Is your own webcam spying on you?

Is your own webcam spying on you?
A website that claims to highlight vulnerabilities in surveillance cameras has exposed over 700 video feeds from Singapore to all internet users.

If you have not changed the password of your Internet Protocol (IP) camera, beware.

Strangers may be able to view footage from your camera - live.

A website called insecam.com is broadcasting 73,000 live streams from such web cameras around the world.

These include IP cameras from unsuspecting users from the US, China, Taiwan and even as far as Uganda and Iceland.

785 CCTV streams are supposedly from Singapore.

The home page of Insecam's website states: "This site has been designed in order to show the importance of the security settings."

There are also camera advertisements on the website.

The Insecam.com website address is registered in the US with domain name registrar GoDaddy and the website's servers are located in Russia, according to Internet services website IPAddress.com.

Although some of Insecam's footage links are unable to load, the working ones show kitchens, bedrooms and offices.

Footage is believed to be from CCTV and IP cameras. IP cameras work by connecting to a Wi-Fi network. These are popular as the camera footage can be viewed via an Internet-enabled smartphone or computer.

To view the camera recording, a user needs to enter a username and password.

While owners are encouraged to change the camera's default account name and password when they first log in, some people do not change it. By using the default passwords, Insecam is able to log in and gain access to thousands of IP cameras, without the knowledge of the camera owners.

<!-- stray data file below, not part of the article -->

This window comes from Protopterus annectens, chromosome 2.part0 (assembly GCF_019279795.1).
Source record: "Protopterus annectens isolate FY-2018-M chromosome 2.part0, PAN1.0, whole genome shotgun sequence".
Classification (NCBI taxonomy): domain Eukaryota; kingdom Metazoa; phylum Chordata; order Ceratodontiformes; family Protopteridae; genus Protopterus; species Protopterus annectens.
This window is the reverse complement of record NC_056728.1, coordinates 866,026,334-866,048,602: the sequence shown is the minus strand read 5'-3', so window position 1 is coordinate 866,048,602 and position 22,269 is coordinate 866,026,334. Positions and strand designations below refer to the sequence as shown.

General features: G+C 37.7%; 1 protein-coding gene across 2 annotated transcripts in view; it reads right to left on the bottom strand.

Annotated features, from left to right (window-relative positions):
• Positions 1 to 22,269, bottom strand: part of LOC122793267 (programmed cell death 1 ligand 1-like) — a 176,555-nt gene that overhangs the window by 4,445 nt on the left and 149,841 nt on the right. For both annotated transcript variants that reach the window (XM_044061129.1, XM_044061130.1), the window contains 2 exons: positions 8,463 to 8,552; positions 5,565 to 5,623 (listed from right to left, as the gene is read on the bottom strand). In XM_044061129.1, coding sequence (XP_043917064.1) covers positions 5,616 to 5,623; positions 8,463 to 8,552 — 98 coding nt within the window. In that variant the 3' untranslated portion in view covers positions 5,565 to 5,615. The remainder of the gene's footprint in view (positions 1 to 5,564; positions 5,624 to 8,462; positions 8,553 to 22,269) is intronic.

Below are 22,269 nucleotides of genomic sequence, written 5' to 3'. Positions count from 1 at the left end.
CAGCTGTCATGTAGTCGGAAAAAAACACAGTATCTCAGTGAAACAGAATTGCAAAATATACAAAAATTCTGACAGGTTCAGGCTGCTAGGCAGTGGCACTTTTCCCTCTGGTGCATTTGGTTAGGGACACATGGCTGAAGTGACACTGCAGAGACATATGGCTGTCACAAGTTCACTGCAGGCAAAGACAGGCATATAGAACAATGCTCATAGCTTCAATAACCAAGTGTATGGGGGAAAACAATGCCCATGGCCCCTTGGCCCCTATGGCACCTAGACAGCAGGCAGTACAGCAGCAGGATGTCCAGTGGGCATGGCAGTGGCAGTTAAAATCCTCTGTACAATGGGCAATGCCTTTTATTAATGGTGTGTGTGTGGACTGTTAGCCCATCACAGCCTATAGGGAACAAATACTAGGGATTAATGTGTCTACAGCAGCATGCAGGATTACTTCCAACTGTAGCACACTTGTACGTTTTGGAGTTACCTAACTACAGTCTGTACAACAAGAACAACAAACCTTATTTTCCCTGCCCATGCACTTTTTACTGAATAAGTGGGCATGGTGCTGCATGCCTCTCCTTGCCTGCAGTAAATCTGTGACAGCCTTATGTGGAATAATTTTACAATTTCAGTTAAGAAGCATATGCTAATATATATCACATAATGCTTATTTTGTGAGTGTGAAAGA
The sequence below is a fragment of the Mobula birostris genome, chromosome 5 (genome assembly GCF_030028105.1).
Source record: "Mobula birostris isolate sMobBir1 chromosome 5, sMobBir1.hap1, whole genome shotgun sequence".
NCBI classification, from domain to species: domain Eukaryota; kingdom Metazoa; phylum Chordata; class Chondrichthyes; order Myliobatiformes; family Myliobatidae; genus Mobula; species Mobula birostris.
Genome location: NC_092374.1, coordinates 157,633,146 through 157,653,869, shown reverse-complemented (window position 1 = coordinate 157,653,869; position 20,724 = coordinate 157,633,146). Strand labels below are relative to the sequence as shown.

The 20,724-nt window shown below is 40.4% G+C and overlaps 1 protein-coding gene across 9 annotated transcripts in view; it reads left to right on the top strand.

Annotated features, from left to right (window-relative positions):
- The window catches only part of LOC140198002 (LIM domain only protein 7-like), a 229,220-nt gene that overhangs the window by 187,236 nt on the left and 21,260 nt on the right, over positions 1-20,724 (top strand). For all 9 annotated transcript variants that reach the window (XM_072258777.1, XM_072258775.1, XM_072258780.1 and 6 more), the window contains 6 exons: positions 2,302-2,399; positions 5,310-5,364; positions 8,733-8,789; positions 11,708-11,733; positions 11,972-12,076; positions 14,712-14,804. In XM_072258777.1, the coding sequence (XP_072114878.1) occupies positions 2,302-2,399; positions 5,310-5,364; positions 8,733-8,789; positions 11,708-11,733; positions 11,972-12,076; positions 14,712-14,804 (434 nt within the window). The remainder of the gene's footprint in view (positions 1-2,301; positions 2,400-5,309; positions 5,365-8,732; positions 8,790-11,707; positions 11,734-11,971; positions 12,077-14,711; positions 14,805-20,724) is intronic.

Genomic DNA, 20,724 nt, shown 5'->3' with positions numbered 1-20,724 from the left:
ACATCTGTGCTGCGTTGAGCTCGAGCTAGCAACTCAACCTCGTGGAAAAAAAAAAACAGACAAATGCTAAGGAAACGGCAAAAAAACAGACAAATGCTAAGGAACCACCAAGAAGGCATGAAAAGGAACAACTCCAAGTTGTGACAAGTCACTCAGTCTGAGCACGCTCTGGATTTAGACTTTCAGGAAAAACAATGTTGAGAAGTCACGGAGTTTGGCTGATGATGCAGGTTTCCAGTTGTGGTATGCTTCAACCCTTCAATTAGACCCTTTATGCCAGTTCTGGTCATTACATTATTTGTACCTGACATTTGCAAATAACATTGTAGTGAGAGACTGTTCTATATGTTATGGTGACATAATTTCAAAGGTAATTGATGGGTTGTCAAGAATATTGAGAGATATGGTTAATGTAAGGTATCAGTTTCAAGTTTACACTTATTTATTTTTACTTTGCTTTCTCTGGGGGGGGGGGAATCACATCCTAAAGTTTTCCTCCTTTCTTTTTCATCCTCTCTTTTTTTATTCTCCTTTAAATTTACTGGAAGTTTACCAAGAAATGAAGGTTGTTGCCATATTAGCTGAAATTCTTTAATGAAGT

Some popular brands of cameras found on the website include Linksys, Panasonic and Foscam.

A customer service officer from Foscam Singapore said Insecam was probably able to gain access to camera footage easily as their owners did not set a password.

He said: "However, we have newer camera models that prompt users to reset their password after the first log-in."

He added that Insecam is likely to be streaming footage from older models, as they do not have this security feature.

He said: "It is also stated clearly in the user manual that customers should reset their password for security reasons. However, we cannot enforce the practice."

Ms Michelle Fong, 45, an employee at EasyN, a company that specializes in IP camera products, said: "We cannot force customers to change their password. We can only remind them, and warn them of the dangers if they don't."

According to the FAQ page on Insecam, the cameras shown on their site are not hacked.

It said: "Owners of these cameras use (a) default password (for an) unknown reason. There are a lot of ways to search such cameras in (the) Internet using Google, search software or specialised search sites."

REMOVAL

People who see their camera footage on the site and want it removed can send the URL of their camera to Insecam via e-mail, the website said.

Despite that, Insecam cautions that the user's camera will still be available to Internet users that use surveillance camera search software and sites.

It said: "The only solution to make your camera private is to change (the) default password."

Ms Gloria James, a lawyer with Gloria James-Civetta & Co, said what Insecam is doing can be considered a case of hacking.

She said: "Although the users did not change their default privacy settings, requiring a password to view the CCTV footage means that permission is needed from the owners."

This unauthorised usage is also considered an invasion of privacy, she added.

Madam Emi Zng, 37, a nurse, installed five IP cameras at home to monitor her two children while she is at work.

Her husband has changed the password needed to view their camera footage, so she is not worried it will be found on Insecam.

She said: "It's terrible to have such a website. It's a good reminder for IP camera owners to change their passwords."


This article was first published on Nov 11, 2014.
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